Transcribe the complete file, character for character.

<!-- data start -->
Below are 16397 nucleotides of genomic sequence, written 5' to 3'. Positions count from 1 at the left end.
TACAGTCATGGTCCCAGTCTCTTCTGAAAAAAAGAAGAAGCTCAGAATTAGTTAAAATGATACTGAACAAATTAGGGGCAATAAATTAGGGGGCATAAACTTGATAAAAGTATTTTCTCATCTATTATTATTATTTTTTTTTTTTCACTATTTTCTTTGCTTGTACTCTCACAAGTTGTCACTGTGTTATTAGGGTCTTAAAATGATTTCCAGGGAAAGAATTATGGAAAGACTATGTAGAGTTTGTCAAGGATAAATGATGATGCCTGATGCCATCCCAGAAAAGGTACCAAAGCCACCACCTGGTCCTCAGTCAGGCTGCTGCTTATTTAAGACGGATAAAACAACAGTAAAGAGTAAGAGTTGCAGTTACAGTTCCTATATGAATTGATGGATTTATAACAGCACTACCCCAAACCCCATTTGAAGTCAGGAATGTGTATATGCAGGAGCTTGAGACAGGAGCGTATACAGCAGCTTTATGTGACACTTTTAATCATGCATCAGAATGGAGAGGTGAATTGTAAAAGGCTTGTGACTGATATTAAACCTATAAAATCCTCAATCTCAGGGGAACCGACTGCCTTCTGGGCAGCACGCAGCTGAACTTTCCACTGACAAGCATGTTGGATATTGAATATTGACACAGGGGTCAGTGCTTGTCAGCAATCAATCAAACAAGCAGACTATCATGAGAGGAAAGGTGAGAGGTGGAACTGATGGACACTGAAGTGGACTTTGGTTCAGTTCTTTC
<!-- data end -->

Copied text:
Below are 16397 nucleotides of genomic sequence, written 5' to 3'. Positions count from 1 at the left end.
TACAGTCATGGTCCCAGTCTCTTCTGAAAAAAAGAAGAAGCTCAGAATTAGTTAAAATGATACTGAACAAATTAGGGGCAATAAATTAGGGGGCATAAACTTGATAAAAGTATTTTCTCATCTATTATTATTATTTTTTTTTTTTCACTATTTTCTTTGCTTGTACTCTCACAAGTTGTCACTGTGTTATTAGGGTCTTAAAATGATTTCCAGGGAAAGAATTATGGAAAGACTATGTAGAGTTTGTCAAGGATAAATGATGATGCCTGATGCCATCCCAGAAAAGGTACCAAAGCCACCACCTGGTCCTCAGTCAGGCTGCTGCTTATTTAAGACGGATAAAACAACAGTAAAGAGTAAGAGTTGCAGTTACAGTTCCTATATGAATTGATGGATTTATAACAGCACTACCCCAAACCCCATTTGAAGTCAGGAATGTGTATATGCAGGAGCTTGAGACAGGAGCGTATACAGCAGCTTTATGTGACACTTTTAATCATGCATCAGAATGGAGAGGTGAATTGTAAAAGGCTTGTGACTGATATTAAACCTATAAAATCCTCAATCTCAGGGGAACCGACTGCCTTCTGGGCAGCACGCAGCTGAACTTTCCACTGACAAGCATGTTGGATATTGAATATTGACACAGGGGTCAGTGCTTGTCAGCAATCAATCAAACAAGCAGACTATCATGAGAGGAAAGGTGAGAGGTGGAACTGATGGACACTGAAGTGGACTTTGGTTCAGTTCTTTC